Great Expectations, Part 2
Posted by Casey
Photo by Wayne S. Grazio
Albeit under a coat in the floor of the truck (who does that?) he was minding his own business when she started grabbing the coat away from him. He hissed and growled like a cat, trying to keep the coat, and she started laughing and pawing back at him. He started pulling at her laces, in cat fashion, when she decided she didn’t like him messing with her shoes and got angry.
By that time, he was wrapped around her ankles, still thinking it was a game. Knowing that I don’t have patience for physical contact between them (it generally degrades to a fight), she started screaming, “GET OFF ME!” as though he’d just jumped across the seat at her. (Which, let’s be real, does occasionally happen.)
And when I asked for an explanation, she described the situation as though she’d done nothing but wave her hands in the air to magically not really make it rain inside the truck cab.
“When I asked you what happened, did you tell me the truth?” I was seething, trying to hold it together. The boy had managed four straight days with no major incidents, and what she’d done might trigger him.
She is fully aware that if she gets him riled up before class, he has trouble de-escalating. On days she prods him in the morning, he tends to come home with many “red” marks and few (if any) “green” marks. Our rule is to keep the morning as calm as possible.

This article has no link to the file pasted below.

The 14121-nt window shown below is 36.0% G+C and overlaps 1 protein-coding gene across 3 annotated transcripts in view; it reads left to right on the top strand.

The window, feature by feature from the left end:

She looked me straight in the eye. “No. I lied and said I’d only made it pretend rain because I wanted to stay out of trouble.”
I nodded. “And what’s the second reason you lied?”
Her chin jutted into the air a fraction of an inch. “I didn’t lie to try to get him in trouble.”
“So…if I thought you only made pretend rain and he attacked your feet, what would happen?”
“He would get in lots of trouble.”
I squinted at her. “But you didn’t lie to get him in trouble.”
Sometimes conversations with this kid have me feeling like I’ve fallen down the rabbit hole. And then through a looking glass. And then took LSD.
“Ok. Let’s think this through. You lied, knowing that it would keep you out of trouble and he would be in a lot of trouble. Is that lying to get him in trouble?”
“Yes.” She shifted, unhappy with the turn of events.
I looked at the boy. “I don’t care what she does. You keep your hands off your sister. Got it?”
The bell rang and teachers lined the sidewalk to monitor incoming children.
I pointed at him. “This does NOT affect your day. Get it together before you reach the building. You’re on a four-day streak. Make it five good days.”
He nodded again. I told her we’d discuss it further after school, and they jumbled out the door.
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Posted on February 15, 2017, in Adoption and tagged adopt, adopted, adopting, Alice in Wonderland, Alice through the Looking Glass, consequences, fighting, get off me, LSD, lying, school, sibling rivalry, trigger, truth. Bookmark the permalink. 2 Comments.